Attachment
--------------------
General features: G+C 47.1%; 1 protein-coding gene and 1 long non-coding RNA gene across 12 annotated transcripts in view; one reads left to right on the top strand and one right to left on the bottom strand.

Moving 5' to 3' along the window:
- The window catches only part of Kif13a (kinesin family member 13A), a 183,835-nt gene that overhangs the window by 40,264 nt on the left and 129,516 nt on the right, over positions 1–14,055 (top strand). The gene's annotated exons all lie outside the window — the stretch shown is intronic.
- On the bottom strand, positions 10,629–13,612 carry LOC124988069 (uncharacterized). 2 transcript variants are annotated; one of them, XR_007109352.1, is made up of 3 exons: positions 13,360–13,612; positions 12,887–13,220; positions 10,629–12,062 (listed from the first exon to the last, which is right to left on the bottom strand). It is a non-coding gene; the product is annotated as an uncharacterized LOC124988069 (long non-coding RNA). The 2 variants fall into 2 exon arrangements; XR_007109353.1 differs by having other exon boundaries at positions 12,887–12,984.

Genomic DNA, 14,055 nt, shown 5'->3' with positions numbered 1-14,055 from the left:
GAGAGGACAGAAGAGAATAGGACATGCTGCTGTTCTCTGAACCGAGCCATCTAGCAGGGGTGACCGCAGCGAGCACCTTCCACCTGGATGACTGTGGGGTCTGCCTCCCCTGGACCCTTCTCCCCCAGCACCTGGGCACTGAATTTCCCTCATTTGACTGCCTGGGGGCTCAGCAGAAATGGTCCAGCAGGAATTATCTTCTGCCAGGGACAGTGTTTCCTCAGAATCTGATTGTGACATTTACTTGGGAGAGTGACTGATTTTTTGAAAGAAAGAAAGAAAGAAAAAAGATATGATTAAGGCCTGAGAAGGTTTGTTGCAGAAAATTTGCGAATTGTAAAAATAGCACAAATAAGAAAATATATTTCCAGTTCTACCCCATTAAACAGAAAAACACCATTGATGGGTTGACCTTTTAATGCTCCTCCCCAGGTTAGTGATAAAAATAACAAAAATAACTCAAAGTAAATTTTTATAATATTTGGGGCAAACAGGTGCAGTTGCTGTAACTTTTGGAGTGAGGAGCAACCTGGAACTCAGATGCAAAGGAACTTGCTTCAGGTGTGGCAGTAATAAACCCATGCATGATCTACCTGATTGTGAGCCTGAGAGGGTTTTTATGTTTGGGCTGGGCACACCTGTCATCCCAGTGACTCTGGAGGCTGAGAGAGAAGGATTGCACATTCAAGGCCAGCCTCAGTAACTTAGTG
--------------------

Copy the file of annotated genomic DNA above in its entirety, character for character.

General features: G+C 47.1%; 1 protein-coding gene and 1 long non-coding RNA gene across 12 annotated transcripts in view; one reads left to right on the top strand and one right to left on the bottom strand.

Moving 5' to 3' along the window:
- The window catches only part of Kif13a (kinesin family member 13A), a 183,835-nt gene that overhangs the window by 40,264 nt on the left and 129,516 nt on the right, over positions 1–14,055 (top strand). The gene's annotated exons all lie outside the window — the stretch shown is intronic.
- On the bottom strand, positions 10,629–13,612 carry LOC124988069 (uncharacterized). 2 transcript variants are annotated; one of them, XR_007109352.1, is made up of 3 exons: positions 13,360–13,612; positions 12,887–13,220; positions 10,629–12,062 (listed from the first exon to the last, which is right to left on the bottom strand). It is a non-coding gene; the product is annotated as an uncharacterized LOC124988069 (long non-coding RNA). The 2 variants fall into 2 exon arrangements; XR_007109353.1 differs by having other exon boundaries at positions 12,887–12,984.

Genomic DNA, 14,055 nt, shown 5'->3' with positions numbered 1-14,055 from the left:
GAGAGGACAGAAGAGAATAGGACATGCTGCTGTTCTCTGAACCGAGCCATCTAGCAGGGGTGACCGCAGCGAGCACCTTCCACCTGGATGACTGTGGGGTCTGCCTCCCCTGGACCCTTCTCCCCCAGCACCTGGGCACTGAATTTCCCTCATTTGACTGCCTGGGGGCTCAGCAGAAATGGTCCAGCAGGAATTATCTTCTGCCAGGGACAGTGTTTCCTCAGAATCTGATTGTGACATTTACTTGGGAGAGTGACTGATTTTTTGAAAGAAAGAAAGAAAGAAAAAAGATATGATTAAGGCCTGAGAAGGTTTGTTGCAGAAAATTTGCGAATTGTAAAAATAGCACAAATAAGAAAATATATTTCCAGTTCTACCCCATTAAACAGAAAAACACCATTGATGGGTTGACCTTTTAATGCTCCTCCCCAGGTTAGTGATAAAAATAACAAAAATAACTCAAAGTAAATTTTTATAATATTTGGGGCAAACAGGTGCAGTTGCTGTAACTTTTGGAGTGAGGAGCAACCTGGAACTCAGATGCAAAGGAACTTGCTTCAGGTGTGGCAGTAATAAACCCATGCATGATCTACCTGATTGTGAGCCTGAGAGGGTTTTTATGTTTGGGCTGGGCACACCTGTCATCCCAGTGACTCTGGAGGCTGAGAGAGAAGGATTGCACATTCAAGGCCAGCCTCAGTAACTTAGTG